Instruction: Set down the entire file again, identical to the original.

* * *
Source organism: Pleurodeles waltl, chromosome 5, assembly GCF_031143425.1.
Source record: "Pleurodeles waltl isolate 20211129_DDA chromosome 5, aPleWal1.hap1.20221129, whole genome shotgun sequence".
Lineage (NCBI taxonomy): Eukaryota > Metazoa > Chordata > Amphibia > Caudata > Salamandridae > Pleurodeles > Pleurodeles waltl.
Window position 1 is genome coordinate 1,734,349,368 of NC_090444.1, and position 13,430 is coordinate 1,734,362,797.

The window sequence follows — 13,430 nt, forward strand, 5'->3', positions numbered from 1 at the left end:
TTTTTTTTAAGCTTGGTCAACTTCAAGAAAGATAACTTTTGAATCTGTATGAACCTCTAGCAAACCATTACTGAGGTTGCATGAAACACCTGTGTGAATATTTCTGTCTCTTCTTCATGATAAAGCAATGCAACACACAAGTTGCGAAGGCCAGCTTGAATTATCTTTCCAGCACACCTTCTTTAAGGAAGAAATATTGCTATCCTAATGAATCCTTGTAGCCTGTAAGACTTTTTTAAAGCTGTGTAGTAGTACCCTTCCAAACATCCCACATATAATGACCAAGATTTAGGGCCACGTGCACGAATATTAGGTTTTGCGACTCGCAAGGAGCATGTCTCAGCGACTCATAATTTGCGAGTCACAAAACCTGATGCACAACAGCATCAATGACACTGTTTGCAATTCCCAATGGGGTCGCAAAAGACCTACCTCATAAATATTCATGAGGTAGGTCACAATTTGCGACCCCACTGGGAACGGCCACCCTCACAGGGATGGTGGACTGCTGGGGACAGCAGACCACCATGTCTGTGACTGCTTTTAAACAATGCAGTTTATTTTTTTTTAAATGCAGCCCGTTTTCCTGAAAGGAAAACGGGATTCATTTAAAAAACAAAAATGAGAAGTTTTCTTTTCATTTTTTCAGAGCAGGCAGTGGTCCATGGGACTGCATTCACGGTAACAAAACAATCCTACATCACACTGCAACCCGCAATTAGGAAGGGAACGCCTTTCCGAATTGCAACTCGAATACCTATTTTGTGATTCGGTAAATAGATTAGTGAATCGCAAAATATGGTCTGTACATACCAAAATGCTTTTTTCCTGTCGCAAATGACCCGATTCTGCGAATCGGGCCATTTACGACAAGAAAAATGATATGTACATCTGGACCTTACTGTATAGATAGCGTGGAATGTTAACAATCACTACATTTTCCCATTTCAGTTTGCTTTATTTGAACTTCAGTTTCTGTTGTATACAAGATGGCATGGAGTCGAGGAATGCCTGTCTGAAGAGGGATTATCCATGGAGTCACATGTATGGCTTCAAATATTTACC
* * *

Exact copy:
Source organism: Pleurodeles waltl, chromosome 5, assembly GCF_031143425.1.
Source record: "Pleurodeles waltl isolate 20211129_DDA chromosome 5, aPleWal1.hap1.20221129, whole genome shotgun sequence".
Lineage (NCBI taxonomy): Eukaryota > Metazoa > Chordata > Amphibia > Caudata > Salamandridae > Pleurodeles > Pleurodeles waltl.
Window position 1 is genome coordinate 1,734,349,368 of NC_090444.1, and position 13,430 is coordinate 1,734,362,797.

The window sequence follows — 13,430 nt, forward strand, 5'->3', positions numbered from 1 at the left end:
TTTTTTTTAAGCTTGGTCAACTTCAAGAAAGATAACTTTTGAATCTGTATGAACCTCTAGCAAACCATTACTGAGGTTGCATGAAACACCTGTGTGAATATTTCTGTCTCTTCTTCATGATAAAGCAATGCAACACACAAGTTGCGAAGGCCAGCTTGAATTATCTTTCCAGCACACCTTCTTTAAGGAAGAAATATTGCTATCCTAATGAATCCTTGTAGCCTGTAAGACTTTTTTAAAGCTGTGTAGTAGTACCCTTCCAAACATCCCACATATAATGACCAAGATTTAGGGCCACGTGCACGAATATTAGGTTTTGCGACTCGCAAGGAGCATGTCTCAGCGACTCATAATTTGCGAGTCACAAAACCTGATGCACAACAGCATCAATGACACTGTTTGCAATTCCCAATGGGGTCGCAAAAGACCTACCTCATAAATATTCATGAGGTAGGTCACAATTTGCGACCCCACTGGGAACGGCCACCCTCACAGGGATGGTGGACTGCTGGGGACAGCAGACCACCATGTCTGTGACTGCTTTTAAACAATGCAGTTTATTTTTTTTTAAATGCAGCCCGTTTTCCTGAAAGGAAAACGGGATTCATTTAAAAAACAAAAATGAGAAGTTTTCTTTTCATTTTTTCAGAGCAGGCAGTGGTCCATGGGACTGCATTCACGGTAACAAAACAATCCTACATCACACTGCAACCCGCAATTAGGAAGGGAACGCCTTTCCGAATTGCAACTCGAATACCTATTTTGTGATTCGGTAAATAGATTAGTGAATCGCAAAATATGGTCTGTACATACCAAAATGCTTTTTTCCTGTCGCAAATGACCCGATTCTGCGAATCGGGCCATTTACGACAAGAAAAATGATATGTACATCTGGACCTTACTGTATAGATAGCGTGGAATGTTAACAATCACTACATTTTCCCATTTCAGTTTGCTTTATTTGAACTTCAGTTTCTGTTGTATACAAGATGGCATGGAGTCGAGGAATGCCTGTCTGAAGAGGGATTATCCATGGAGTCACATGTATGGCTTCAAATATTTACC